The information from Chapter six appears to demonstrate the effects would be from such open water pumping activities. It is not clear if they used “The Holland Fire system” of pumping water, but given it is in their training manual, it cannot be discounted.
The “open water training” – as reported by one of their own staff- note the date of this, as it will become important as to the consequential result, but does not appear to match up with the claimed date of April 14th (as above) when it was stated they were there.
On 12th April– before their supposed arrival and 15 days after their previous claimed visit of March 28th, I observed a clearly sick swan on the lake and recorded the symptoms for evidential purposes in this video . I also rang the RSPCA to collect the swan which was clearly in serious distress.
A further spell of death was noted on the lake after the visit on 13th/14th April- see further pictures below taken on 18/4/2019.
These events clearly followed WMFS activity of pumping and disturbing silt within the lake, and cannot be dismissed as coincidence. But the actions of this council or lack of them in leaving dead birds in the water had been occurring for many months up to this period.
It is quite clear from social media postings by members of the public , that bird deaths had been occurring throughout the autumn of 2018, (in conjunction with the WMFS activities at the site, but had only been publicly reported and acknowledged – quite inexplicably when the local neighbourhood police had warned people about not letting their dogs near the water because of a number of dead birds- particularly swans. They stated that this was “on behalf of the park keeper”, yet no reason is given as to why the management of this park /environmental health had failed to communicate the message through their own BCC communications channel employees? The Birmingham Mail picked up this story dated 16th December 2018.
The article claims that investigations had been launched into the deaths, but it appears that they already had some inkling given the comment about “elements that may cause harm to animals”- whatever that is supposed to mean. It is difficult to see how any investigation was taking place when someone from within BCC was requesting that the birds be incinerated- as per the obtained email from the FOI above dated two days before this article was written. No evidence of cause of death would be obtained, if none of the birds were even being sent for post mortem to the APHA. I would put it that far too much time had passed, with little to no response from BCC as to the unfolding situation at this park.
Again, the APHA guidance about leaving dead birds in the water and not removing them is clear.
I made formal complaints to BCC about the dead birds , and the fact that they were not being removed promptly, and the lake and its management, to which I received a very inadequate response. I also sent the manager of parks in BCC, Joe Haden, the APHA guidance on botulism outbreaks- link, as evidenced in the email below from April 7th 2019. Of course, as will be revealed further on, they had already been sent this by the APHA themselves.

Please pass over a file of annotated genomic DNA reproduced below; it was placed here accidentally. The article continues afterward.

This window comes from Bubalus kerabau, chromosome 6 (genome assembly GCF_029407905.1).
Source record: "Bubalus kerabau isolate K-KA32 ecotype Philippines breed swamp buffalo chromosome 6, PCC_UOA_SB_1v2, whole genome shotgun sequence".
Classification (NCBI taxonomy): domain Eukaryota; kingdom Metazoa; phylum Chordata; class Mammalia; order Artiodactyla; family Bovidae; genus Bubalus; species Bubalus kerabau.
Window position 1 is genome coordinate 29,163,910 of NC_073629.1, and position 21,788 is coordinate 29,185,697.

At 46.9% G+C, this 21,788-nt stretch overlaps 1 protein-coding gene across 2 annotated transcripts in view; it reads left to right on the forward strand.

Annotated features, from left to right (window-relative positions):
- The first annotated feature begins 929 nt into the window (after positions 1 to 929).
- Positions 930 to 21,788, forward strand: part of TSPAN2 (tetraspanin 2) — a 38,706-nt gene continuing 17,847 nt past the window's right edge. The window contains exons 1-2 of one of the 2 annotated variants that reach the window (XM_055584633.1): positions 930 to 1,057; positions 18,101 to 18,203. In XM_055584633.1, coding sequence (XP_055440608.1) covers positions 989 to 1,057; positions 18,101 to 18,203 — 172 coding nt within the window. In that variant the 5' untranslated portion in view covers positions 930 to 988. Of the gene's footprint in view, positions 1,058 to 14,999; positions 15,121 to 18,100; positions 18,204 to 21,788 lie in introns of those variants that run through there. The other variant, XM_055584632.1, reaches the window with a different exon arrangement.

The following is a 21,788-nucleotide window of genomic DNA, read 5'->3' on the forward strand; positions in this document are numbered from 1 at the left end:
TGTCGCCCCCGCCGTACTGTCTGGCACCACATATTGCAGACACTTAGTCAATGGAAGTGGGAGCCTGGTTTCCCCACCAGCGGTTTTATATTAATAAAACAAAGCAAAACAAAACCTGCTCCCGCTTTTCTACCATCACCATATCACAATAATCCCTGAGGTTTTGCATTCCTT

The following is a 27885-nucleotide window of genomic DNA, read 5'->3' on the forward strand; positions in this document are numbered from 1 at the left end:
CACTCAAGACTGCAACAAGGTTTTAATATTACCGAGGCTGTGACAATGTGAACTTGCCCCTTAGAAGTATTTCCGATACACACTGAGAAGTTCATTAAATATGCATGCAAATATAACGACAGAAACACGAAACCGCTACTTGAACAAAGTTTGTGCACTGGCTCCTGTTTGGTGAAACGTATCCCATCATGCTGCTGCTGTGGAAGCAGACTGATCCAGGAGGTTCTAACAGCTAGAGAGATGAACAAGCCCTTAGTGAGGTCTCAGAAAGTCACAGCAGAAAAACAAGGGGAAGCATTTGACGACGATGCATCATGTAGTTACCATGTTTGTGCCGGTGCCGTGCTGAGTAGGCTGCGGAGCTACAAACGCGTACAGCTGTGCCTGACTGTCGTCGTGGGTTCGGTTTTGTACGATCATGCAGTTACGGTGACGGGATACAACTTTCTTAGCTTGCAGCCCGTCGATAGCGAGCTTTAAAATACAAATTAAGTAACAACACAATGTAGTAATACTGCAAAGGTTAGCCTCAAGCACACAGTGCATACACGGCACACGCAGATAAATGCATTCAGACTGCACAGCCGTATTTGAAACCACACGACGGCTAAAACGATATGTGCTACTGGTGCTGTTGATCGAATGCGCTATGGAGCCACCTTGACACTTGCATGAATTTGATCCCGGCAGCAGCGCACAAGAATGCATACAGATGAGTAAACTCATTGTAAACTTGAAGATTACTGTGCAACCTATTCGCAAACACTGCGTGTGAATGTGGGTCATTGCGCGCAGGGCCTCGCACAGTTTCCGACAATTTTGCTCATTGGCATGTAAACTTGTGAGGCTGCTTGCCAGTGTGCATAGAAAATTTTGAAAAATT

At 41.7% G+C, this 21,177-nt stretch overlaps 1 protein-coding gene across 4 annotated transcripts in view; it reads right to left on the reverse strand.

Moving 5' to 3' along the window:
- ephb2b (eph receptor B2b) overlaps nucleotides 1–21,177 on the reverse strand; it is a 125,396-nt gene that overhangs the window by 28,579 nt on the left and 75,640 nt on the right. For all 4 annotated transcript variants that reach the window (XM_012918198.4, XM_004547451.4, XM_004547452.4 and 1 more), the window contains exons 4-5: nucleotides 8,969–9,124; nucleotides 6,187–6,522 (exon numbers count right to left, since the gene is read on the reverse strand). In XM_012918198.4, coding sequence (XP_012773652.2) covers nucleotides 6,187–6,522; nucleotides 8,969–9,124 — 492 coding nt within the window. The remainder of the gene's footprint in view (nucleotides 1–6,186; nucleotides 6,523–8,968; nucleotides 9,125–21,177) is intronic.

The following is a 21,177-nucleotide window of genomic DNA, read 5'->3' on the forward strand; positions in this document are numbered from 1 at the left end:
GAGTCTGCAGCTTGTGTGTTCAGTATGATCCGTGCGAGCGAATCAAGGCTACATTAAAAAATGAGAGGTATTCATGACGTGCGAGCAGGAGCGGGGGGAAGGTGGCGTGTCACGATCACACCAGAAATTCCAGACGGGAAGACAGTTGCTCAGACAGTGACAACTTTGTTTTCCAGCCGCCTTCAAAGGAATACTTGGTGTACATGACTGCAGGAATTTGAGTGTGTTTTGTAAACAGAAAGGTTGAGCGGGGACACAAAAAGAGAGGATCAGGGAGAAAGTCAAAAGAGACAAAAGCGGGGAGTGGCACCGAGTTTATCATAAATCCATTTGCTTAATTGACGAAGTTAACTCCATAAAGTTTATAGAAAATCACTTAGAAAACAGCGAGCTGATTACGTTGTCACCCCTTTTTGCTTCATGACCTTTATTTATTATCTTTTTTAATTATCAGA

At the same time that myself and the RSPCA were noting and rescuing ill birds at the pool, as well as noting the council’s inadequacy to promptly remove them, another Birmingham Mail article appeared quoting a local resident who had also been tirelessly trying to get answers as to why so many birds were dying on the lake, and noted that the situation had been ongoing since the year before.
The headline to this was
“Dead swans and rotting carcasses wash up at Brookvale Park in Erdington”
There are some quite extraordinary statements made by BCC employees, which need to be highlighted here, both for their callous disregard for the welfare of the birds in an assumed avian botulism situation, the lack of following the APHA guidance, and also statements which are just false concerning botulism in birds.
- The statement about the prolonged dry spell simply is not true. As evidenced by the picture from 31st July 2018, the level of the pool was not affected by any lack of rain or evaporation, but falls in water levels were as a result of water being let out of the pool by some means- drops of 9-10 inches were noted to be taking place within a single day- see indisputable evidence further on in this post.
- The council try to pass this off as a natural occurrence, yet omit their role in failing to remove dead birds promptly from the water, removing dead tree debris from the lake, and actively allowing the fire service to use the lake- all factors in increasing the risk of avian botulism, as defined by the APHA guidance.
- Incredibly the council identify the low water levels in conjunction with the deaths and the birds ability to now reach the silt, yet appear clueless as to why this has occurred.
- “Once birds contract the disease, there is no cure available”.
This statement needs to be scrutinised and fact checked for accuracy. You can play around with semantics about “cure” , but the council here appear to be implying that there is no treatment available and the birds cannot be saved and will all die after contracting illness. This is simply not supported by factual evidence.
The APHA guidance, supplied to BCC states the following,
“Treatment regimes, including careful oral administration of warm water to flush toxin from the gastro-intestinal tract in early cases, and nursing can be effective.”
The council refer to outbreaks across the country of AB, and it is clear from some outbreaks at different locations, that intervention by catching ill birds in a timely manner ,administering treatment, and removing them from the source of risk has resulted in them being saved and therefore “cured”.
NB. At least one of these birds was from Brookvale- collected by the RSPCA.
Bird recovered with care from the RSPCA, but was not released into the same contaminated and untreated environment it had come from.